Patti Waits, M.Ed., LPC, LICDC (ADAMH Consumer and Family Advocate)
There are many reasons why you may struggle while trying to help the addict in your life:
They may not agree that they have a problem.
They may not want to change what they are doing.
They may fear consequences e.g., losing their job, going to prison.
They may feel embarrassed, and not want to discuss it with you.
They may feel awkward about discussing personal issues with a professional.
We recommend that you get help for yourself first because being in a relationship with a person who has an addiction is often stressful. Accepting that you are going through stress and need help managing it is an important step in helping your loved one, as well as yourself.
Although you may feel tempted to let your loved one know that their addiction is a problem, and that they need to change, the decision to change is theirs. They are much more likely to be open to thinking about change if you communicate honestly but in a way that does not threaten your loved one.
Other behaviors that do not seem to help and that should be avoided if possible are:
Nagging, criticizing and lecturing the addicted person.
Yelling, name calling and exaggerating (even when you are stressed out yourself).
Engaging in addictive behaviors yourself, even in moderation (they will think you are a hypocrite).
Building trust is a two-way process. Trust is not established by putting up with bad behavior. People with addictions rarely change until there is some consequence to their behavior. Don’t try too hard to protect the addicted person from the consequences of their own actions (unless it is harmful to themselves or others, for example, drinking and driving).
What About Treatment?
The treatment process will vary according to the needs of the addict Not all addicts have to go into a hospital or inpatient setting. There are different levels of care and if possible, an assessment by a doctor an addiction counselor should be done. The most important thing to remember about treatment is that the addict should be the one who asks for help and who is responsible for following up with treatment. The addict may or may not want you to participate in the education and/or family counseling part of treatment. If you are asked to participate, and you are able, this can be very helpful to the addict and to the family.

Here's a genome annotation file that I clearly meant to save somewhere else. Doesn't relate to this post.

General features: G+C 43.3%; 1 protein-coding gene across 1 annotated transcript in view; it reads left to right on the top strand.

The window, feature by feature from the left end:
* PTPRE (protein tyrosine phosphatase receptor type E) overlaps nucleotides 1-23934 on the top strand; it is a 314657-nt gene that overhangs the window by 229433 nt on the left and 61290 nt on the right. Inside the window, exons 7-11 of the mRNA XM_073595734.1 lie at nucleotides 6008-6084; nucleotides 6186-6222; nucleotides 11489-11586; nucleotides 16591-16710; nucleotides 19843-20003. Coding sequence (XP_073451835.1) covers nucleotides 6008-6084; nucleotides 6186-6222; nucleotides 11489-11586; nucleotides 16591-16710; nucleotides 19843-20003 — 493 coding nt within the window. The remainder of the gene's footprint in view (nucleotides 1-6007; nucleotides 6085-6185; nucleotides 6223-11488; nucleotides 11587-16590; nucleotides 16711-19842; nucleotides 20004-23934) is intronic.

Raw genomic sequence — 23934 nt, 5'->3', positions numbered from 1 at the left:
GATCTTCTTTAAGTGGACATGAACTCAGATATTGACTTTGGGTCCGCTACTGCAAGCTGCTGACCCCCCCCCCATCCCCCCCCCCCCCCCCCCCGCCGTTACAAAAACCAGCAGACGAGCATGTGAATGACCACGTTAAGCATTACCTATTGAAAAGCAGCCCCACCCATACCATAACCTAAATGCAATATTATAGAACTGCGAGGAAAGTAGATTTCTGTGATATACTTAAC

If you are involved in your loved one's treatment:
- Be honest about your feelings, what you want to happen, and what the addiction has been like for you.
- Do not blame, criticize or humiliate your loved one in counseling. Simply say what it has been like for you.
- Do not be surprised if your loved one says that things you are doing are contributing to their addiction.
- Try to listen with an open mind.
- If you want them to change, you will probably have to change too, even if you don’t have an addiction.
- If you show you are willing to try, your loved one will be more likely to try as well.
If your loved one has treatment alone:
- Respect their privacy in everyday life. Do not inform friends, family or others about your loved one’s treatment.
- Respect their privacy in therapy. If they don’t want to talk about it, don’t push for them to tell you what happened.
There are many different approaches to the challenge of how to help addicts, but remember, change does not happen overnight.
Never hesitate to get treatment for yourself and for other family members. You will have your own issues that need examination. It will be important for you to get education and support for yourself and for others in the family who are being effected by the addiction. You can seek treatment regardless or whether or not the addict is ready to get help.